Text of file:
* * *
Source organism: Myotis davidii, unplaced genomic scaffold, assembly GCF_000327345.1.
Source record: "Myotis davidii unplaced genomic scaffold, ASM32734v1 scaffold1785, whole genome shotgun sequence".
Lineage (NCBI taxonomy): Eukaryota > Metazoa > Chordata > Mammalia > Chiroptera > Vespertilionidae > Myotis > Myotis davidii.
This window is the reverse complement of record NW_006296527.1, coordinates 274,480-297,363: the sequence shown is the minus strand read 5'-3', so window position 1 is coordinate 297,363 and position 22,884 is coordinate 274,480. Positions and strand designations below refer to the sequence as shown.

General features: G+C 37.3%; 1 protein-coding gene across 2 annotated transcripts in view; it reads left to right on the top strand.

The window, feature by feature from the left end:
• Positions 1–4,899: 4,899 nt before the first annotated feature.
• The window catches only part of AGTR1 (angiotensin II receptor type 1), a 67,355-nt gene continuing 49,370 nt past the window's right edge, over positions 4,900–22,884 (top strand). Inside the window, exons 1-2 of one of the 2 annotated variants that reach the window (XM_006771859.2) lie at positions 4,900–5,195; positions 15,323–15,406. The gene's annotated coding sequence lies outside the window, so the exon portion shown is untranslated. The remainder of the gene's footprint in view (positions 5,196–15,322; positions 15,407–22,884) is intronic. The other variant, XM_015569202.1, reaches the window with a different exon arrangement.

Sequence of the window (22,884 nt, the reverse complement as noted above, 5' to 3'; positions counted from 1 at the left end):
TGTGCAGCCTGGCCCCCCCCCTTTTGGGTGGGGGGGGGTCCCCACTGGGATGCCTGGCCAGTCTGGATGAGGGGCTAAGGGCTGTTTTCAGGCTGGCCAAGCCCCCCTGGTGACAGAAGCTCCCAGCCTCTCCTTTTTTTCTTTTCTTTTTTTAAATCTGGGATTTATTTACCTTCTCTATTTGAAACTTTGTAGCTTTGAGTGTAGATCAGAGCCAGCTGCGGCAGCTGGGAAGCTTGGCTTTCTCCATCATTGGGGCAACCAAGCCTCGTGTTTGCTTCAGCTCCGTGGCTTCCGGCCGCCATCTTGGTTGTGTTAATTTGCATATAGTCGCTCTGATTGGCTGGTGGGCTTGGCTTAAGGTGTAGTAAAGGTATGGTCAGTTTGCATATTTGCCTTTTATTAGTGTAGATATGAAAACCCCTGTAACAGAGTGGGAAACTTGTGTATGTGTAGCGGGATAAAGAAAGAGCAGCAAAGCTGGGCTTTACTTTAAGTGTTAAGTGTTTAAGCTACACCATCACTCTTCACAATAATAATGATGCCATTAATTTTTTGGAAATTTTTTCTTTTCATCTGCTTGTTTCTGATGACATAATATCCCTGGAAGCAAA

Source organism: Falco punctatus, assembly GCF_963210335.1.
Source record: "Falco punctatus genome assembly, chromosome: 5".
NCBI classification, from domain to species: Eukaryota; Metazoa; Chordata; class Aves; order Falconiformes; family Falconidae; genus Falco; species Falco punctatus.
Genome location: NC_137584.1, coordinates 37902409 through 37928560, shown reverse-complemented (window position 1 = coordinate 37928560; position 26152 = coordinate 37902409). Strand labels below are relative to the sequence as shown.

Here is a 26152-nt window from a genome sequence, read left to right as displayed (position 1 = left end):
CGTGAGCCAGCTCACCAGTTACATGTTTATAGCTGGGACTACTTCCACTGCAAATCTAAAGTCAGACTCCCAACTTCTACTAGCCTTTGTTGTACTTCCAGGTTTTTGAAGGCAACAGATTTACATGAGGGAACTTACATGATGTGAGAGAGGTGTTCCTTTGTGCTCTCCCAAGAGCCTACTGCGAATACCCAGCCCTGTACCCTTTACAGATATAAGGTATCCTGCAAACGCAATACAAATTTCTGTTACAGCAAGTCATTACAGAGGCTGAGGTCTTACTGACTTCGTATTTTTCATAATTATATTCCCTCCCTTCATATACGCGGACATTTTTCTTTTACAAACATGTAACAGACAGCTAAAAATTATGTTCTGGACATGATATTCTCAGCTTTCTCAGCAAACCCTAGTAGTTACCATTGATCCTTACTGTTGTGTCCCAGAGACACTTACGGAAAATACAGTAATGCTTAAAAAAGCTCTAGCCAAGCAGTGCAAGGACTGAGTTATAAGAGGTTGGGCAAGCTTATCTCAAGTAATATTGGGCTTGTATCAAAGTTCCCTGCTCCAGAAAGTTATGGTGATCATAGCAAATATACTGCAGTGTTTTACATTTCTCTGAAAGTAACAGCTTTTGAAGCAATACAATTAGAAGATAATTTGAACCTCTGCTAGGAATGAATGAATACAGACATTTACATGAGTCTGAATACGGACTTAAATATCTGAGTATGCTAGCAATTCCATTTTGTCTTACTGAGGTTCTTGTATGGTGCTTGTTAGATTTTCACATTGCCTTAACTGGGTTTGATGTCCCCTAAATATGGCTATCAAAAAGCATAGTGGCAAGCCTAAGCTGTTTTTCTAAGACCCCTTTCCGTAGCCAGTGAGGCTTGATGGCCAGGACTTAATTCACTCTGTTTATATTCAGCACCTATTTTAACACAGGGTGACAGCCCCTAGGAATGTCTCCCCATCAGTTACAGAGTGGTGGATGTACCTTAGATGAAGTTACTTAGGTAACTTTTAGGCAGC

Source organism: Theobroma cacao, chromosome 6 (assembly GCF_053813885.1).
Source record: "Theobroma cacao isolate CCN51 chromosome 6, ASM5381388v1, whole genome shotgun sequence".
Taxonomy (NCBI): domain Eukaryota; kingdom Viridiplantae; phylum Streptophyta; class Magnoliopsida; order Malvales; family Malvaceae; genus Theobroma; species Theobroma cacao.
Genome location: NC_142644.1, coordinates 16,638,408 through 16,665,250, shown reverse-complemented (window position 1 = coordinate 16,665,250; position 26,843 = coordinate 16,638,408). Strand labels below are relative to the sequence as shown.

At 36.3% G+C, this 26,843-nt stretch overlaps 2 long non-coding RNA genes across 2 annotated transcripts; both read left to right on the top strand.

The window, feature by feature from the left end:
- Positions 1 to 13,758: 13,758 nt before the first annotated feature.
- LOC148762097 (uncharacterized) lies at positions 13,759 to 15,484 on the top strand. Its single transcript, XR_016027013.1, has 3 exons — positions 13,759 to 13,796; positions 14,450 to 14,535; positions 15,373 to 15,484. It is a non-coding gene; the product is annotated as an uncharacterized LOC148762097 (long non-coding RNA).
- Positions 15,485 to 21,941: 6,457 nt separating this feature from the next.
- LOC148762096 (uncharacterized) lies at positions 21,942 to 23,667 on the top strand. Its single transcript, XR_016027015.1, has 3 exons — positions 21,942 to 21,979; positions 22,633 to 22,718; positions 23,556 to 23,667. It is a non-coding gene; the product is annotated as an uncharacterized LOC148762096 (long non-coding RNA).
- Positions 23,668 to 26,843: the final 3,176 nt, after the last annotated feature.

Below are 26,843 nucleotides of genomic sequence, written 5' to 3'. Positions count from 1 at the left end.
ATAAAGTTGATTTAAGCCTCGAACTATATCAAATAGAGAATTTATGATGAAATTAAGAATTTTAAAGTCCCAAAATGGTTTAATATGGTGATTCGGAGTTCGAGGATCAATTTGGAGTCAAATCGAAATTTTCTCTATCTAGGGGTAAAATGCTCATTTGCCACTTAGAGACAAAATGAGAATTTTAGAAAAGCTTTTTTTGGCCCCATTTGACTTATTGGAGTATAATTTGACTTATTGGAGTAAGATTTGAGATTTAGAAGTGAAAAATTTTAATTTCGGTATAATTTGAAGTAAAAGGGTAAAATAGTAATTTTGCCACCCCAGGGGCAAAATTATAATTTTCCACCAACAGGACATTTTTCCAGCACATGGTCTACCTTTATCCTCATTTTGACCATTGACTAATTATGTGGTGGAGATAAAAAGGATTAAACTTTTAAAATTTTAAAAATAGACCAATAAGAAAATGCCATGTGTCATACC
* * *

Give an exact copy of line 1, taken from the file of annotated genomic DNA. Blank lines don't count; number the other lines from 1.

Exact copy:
Source organism: Myotis davidii, unplaced genomic scaffold, assembly GCF_000327345.1.